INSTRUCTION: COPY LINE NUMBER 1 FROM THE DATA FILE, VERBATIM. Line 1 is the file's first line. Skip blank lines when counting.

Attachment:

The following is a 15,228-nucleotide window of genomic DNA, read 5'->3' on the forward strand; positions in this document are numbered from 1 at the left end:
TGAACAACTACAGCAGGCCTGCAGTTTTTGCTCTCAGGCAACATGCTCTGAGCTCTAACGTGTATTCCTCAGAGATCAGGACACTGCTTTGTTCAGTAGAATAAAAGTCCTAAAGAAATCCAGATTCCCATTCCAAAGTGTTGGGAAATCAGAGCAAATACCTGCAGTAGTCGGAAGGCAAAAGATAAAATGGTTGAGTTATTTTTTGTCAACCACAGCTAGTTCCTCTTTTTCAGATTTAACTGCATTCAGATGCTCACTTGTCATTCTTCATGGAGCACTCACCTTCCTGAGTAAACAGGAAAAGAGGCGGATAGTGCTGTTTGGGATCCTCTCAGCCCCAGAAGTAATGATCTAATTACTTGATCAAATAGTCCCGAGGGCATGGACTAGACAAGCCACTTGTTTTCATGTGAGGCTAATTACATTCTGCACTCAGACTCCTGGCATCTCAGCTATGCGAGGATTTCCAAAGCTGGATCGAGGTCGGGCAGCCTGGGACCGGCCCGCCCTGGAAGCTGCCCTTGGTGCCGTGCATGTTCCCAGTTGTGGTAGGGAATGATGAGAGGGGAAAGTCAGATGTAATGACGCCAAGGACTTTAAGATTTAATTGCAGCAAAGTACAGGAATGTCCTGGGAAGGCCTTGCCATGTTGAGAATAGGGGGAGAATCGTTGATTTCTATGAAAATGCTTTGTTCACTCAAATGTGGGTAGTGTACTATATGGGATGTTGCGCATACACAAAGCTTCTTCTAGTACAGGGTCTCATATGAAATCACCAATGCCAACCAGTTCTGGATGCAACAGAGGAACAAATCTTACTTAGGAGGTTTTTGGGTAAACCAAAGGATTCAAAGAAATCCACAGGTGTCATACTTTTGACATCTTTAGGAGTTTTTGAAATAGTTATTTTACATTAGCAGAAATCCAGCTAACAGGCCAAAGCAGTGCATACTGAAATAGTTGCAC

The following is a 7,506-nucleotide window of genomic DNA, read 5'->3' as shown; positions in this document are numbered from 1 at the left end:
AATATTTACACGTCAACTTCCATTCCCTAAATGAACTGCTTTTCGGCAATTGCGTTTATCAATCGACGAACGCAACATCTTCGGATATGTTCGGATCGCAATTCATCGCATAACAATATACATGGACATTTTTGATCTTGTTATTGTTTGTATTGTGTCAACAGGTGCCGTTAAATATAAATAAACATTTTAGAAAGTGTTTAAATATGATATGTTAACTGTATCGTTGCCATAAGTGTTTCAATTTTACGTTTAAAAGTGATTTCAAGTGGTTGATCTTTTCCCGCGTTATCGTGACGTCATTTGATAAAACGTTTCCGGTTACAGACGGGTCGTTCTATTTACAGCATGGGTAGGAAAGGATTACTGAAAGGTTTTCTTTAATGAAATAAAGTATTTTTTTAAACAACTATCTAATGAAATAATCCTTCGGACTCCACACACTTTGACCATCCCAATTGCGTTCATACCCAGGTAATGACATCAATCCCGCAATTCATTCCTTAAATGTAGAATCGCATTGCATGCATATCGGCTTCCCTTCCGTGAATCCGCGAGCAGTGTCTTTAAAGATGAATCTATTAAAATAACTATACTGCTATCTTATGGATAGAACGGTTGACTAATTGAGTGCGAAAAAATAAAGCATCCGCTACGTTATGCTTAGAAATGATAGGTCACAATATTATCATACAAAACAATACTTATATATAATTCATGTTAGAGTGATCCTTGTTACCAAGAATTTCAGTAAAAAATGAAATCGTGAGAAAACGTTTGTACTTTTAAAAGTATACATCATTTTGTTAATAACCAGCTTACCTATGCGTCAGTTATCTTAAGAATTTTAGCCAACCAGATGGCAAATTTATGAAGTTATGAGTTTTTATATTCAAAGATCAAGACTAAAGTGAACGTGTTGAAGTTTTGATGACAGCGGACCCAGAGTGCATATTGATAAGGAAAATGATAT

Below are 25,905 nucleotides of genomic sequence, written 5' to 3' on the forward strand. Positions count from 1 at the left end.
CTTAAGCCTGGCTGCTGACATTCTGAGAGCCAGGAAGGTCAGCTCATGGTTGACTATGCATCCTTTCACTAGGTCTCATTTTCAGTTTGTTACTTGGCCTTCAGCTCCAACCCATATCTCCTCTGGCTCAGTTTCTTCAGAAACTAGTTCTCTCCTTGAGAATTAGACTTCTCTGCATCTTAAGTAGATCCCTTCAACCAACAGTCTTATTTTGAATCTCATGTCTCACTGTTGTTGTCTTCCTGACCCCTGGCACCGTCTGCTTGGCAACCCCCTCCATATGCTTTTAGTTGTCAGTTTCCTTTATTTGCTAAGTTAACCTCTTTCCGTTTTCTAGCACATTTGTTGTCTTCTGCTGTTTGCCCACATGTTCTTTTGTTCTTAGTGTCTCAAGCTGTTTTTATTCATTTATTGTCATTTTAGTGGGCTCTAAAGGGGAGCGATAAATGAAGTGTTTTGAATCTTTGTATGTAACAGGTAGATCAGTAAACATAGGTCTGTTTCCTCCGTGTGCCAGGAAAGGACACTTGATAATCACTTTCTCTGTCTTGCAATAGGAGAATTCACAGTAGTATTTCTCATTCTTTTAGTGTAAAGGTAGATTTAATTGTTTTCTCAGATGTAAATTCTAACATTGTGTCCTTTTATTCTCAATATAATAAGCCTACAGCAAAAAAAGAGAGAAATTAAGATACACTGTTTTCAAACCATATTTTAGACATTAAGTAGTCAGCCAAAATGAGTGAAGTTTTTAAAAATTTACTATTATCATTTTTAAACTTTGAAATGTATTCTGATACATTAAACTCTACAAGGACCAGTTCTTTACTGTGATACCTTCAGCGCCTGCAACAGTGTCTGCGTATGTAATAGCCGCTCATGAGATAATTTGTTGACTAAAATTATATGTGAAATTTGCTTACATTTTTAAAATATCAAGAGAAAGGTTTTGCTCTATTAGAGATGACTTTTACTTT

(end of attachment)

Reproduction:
The following is a 15,228-nucleotide window of genomic DNA, read 5'->3' on the forward strand; positions in this document are numbered from 1 at the left end: